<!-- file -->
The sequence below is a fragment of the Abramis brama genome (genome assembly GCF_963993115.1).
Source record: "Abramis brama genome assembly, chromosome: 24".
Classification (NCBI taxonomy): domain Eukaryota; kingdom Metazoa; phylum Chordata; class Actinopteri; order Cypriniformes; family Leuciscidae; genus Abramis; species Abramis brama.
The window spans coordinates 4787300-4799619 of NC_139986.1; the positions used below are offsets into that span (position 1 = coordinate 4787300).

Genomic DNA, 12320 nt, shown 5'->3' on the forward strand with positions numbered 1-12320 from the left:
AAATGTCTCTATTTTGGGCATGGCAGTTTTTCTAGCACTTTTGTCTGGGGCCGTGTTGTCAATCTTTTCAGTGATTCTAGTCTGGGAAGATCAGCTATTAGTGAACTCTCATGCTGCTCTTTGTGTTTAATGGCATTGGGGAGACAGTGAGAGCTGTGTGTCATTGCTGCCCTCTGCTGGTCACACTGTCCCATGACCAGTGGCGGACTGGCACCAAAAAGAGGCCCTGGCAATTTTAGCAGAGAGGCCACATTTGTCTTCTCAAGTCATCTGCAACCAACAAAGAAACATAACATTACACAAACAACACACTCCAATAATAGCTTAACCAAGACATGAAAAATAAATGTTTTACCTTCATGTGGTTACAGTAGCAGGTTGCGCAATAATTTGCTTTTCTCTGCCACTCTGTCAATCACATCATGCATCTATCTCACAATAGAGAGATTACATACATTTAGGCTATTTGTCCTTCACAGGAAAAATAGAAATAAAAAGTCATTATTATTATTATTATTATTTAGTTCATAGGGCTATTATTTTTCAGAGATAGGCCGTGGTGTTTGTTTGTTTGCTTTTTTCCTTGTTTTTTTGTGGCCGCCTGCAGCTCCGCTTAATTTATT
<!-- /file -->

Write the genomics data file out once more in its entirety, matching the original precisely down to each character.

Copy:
The sequence below is a fragment of the Abramis brama genome (genome assembly GCF_963993115.1).
Source record: "Abramis brama genome assembly, chromosome: 24".
Classification (NCBI taxonomy): domain Eukaryota; kingdom Metazoa; phylum Chordata; class Actinopteri; order Cypriniformes; family Leuciscidae; genus Abramis; species Abramis brama.
The window spans coordinates 4787300-4799619 of NC_139986.1; the positions used below are offsets into that span (position 1 = coordinate 4787300).

Genomic DNA, 12320 nt, shown 5'->3' on the forward strand with positions numbered 1-12320 from the left:
AAATGTCTCTATTTTGGGCATGGCAGTTTTTCTAGCACTTTTGTCTGGGGCCGTGTTGTCAATCTTTTCAGTGATTCTAGTCTGGGAAGATCAGCTATTAGTGAACTCTCATGCTGCTCTTTGTGTTTAATGGCATTGGGGAGACAGTGAGAGCTGTGTGTCATTGCTGCCCTCTGCTGGTCACACTGTCCCATGACCAGTGGCGGACTGGCACCAAAAAGAGGCCCTGGCAATTTTAGCAGAGAGGCCACATTTGTCTTCTCAAGTCATCTGCAACCAACAAAGAAACATAACATTACACAAACAACACACTCCAATAATAGCTTAACCAAGACATGAAAAATAAATGTTTTACCTTCATGTGGTTACAGTAGCAGGTTGCGCAATAATTTGCTTTTCTCTGCCACTCTGTCAATCACATCATGCATCTATCTCACAATAGAGAGATTACATACATTTAGGCTATTTGTCCTTCACAGGAAAAATAGAAATAAAAAGTCATTATTATTATTATTATTATTTAGTTCATAGGGCTATTATTTTTCAGAGATAGGCCGTGGTGTTTGTTTGTTTGCTTTTTTCCTTGTTTTTTTGTGGCCGCCTGCAGCTCCGCTTAATTTATT